Thursday, February 22, 2007

DOJ exhibit 402

a photo-copy of ambassador wilson's
july 6, 2003 new york times piece,
with the vice president's hand-written
notations in the margins -- click for
full-sized version:

quoth dan froomkin:

. . .After literally years of keeping his public pronouncements about the case to an absolute minimum, Fitzgerald yesterday finally let slip a bit of the speculation that many of us have long suspected has lurked just beneath the surface of his investigation.

Suddenly it wasn't just the defendant alone, it was "they" who decided to tell reporters about Wilson's wife working for the CIA. "To them," Fitzgerald said, "she wasn't a person, she was an argument."

And it was pretty clear who "they" was: Libby and his boss, Cheney. . .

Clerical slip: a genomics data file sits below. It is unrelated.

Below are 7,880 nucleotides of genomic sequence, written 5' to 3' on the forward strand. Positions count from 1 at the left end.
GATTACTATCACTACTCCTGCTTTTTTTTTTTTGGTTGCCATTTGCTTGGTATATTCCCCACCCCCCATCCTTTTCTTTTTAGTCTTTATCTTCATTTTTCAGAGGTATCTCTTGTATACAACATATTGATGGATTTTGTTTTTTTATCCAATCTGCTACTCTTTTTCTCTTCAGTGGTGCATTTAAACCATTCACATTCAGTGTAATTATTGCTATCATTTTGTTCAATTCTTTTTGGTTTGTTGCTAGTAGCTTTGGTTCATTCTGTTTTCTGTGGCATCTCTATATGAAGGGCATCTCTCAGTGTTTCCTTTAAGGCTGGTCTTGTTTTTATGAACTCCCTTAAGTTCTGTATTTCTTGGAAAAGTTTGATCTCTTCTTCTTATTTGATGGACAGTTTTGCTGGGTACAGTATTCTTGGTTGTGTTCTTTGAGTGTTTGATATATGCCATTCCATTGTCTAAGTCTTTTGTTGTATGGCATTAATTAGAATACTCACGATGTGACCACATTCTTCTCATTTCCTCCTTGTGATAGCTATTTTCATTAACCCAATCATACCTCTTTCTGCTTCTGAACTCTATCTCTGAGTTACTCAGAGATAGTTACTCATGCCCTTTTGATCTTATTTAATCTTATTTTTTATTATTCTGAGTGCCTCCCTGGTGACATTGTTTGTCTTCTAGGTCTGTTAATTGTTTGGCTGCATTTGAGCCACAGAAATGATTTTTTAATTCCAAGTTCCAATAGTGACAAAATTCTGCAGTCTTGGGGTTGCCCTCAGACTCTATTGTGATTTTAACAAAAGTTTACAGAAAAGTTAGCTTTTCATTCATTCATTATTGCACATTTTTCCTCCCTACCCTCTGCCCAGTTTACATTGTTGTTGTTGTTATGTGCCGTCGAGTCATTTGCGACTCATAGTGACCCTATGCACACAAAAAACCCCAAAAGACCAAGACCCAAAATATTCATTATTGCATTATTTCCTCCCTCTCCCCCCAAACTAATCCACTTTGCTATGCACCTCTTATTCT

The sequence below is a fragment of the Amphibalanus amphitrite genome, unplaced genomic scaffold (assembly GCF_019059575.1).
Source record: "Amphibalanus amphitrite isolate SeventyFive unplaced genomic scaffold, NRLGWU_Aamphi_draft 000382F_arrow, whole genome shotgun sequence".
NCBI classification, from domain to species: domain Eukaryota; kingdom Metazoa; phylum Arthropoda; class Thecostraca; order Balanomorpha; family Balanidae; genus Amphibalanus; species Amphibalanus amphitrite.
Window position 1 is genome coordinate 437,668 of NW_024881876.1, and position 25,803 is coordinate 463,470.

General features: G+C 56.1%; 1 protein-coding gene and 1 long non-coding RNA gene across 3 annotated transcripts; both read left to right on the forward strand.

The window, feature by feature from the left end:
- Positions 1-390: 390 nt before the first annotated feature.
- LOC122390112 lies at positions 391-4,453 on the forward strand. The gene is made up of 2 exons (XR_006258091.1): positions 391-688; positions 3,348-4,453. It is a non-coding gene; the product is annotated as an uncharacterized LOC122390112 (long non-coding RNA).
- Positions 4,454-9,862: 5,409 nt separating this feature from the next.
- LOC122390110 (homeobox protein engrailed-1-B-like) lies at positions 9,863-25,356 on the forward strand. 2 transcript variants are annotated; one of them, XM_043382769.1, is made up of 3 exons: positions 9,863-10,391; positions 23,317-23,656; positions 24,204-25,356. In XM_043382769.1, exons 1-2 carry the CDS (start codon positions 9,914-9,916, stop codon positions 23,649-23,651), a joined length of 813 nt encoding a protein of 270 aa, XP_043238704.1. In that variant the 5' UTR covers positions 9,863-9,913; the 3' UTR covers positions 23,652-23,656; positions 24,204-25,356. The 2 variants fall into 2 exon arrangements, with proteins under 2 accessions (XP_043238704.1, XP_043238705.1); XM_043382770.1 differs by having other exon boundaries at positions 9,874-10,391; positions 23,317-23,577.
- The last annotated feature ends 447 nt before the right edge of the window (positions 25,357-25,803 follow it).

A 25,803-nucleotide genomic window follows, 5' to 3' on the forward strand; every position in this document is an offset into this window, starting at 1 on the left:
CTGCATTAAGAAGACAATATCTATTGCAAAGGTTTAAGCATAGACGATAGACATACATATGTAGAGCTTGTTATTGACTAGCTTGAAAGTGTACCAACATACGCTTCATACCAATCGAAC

Back in the summer of 2003, after former ambassador Joseph Wilson had dared suggest that the administration manipulated intelligence about Saddam Hussein's weapons programs to justify an invasion of Iraq, "they" were obsessed with denying that Wilson had been sent on his mission to Niger as a result of a request for information from the vice president's office, Fitzgerald said.

"They" saw his wife Valerie Plame's role in suggesting him for the trip as a way to cast suspicion on his mission and his claim.

In Fitzgerald's last words to the jury, what had been a somewhat innocuous-sounding memo suddenly became something close to a smoking gun documenting Cheney's encouragement to his minions out to spread the word about Wilson's wife. . .


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